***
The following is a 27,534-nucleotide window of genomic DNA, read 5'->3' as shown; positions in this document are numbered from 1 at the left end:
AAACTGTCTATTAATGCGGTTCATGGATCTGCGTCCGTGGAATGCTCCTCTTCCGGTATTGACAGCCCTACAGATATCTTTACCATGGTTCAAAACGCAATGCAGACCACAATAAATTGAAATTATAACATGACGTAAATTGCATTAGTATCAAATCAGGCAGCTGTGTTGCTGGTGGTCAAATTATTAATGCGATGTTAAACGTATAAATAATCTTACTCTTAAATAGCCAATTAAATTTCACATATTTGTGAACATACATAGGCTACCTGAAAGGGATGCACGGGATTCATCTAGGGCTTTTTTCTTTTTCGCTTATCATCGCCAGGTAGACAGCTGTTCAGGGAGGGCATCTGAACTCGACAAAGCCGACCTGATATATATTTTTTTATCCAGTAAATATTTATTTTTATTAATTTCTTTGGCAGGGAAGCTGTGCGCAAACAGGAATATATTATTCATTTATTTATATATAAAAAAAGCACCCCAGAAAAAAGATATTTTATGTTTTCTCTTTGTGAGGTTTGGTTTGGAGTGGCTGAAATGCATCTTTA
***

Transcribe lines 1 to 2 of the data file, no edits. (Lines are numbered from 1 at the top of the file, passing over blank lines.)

The following is a 27,534-nucleotide window of genomic DNA, read 5'->3' as shown; positions in this document are numbered from 1 at the left end:
AAACTGTCTATTAATGCGGTTCATGGATCTGCGTCCGTGGAATGCTCCTCTTCCGGTATTGACAGCCCTACAGATATCTTTACCATGGTTCAAAACGCAATGCAGACCACAATAAATTGAAATTATAACATGACGTAAATTGCATTAGTATCAAATCAGGCAGCTGTGTTGCTGGTGGTCAAATTATTAATGCGATGTTAAACGTATAAATAATCTTACTCTTAAATAGCCAATTAAATTTCACATATTTGTGAACATACATAGGCTACCTGAAAGGGATGCACGGGATTCATCTAGGGCTTTTTTCTTTTTCGCTTATCATCGCCAGGTAGACAGCTGTTCAGGGAGGGCATCTGAACTCGACAAAGCCGACCTGATATATATTTTTTTATCCAGTAAATATTTATTTTTATTAATTTCTTTGGCAGGGAAGCTGTGCGCAAACAGGAATATATTATTCATTTATTTATATATAAAAAAAGCACCCCAGAAAAAAGATATTTTATGTTTTCTCTTTGTGAGGTTTGGTTTGGAGTGGCTGAAATGCATCTTTA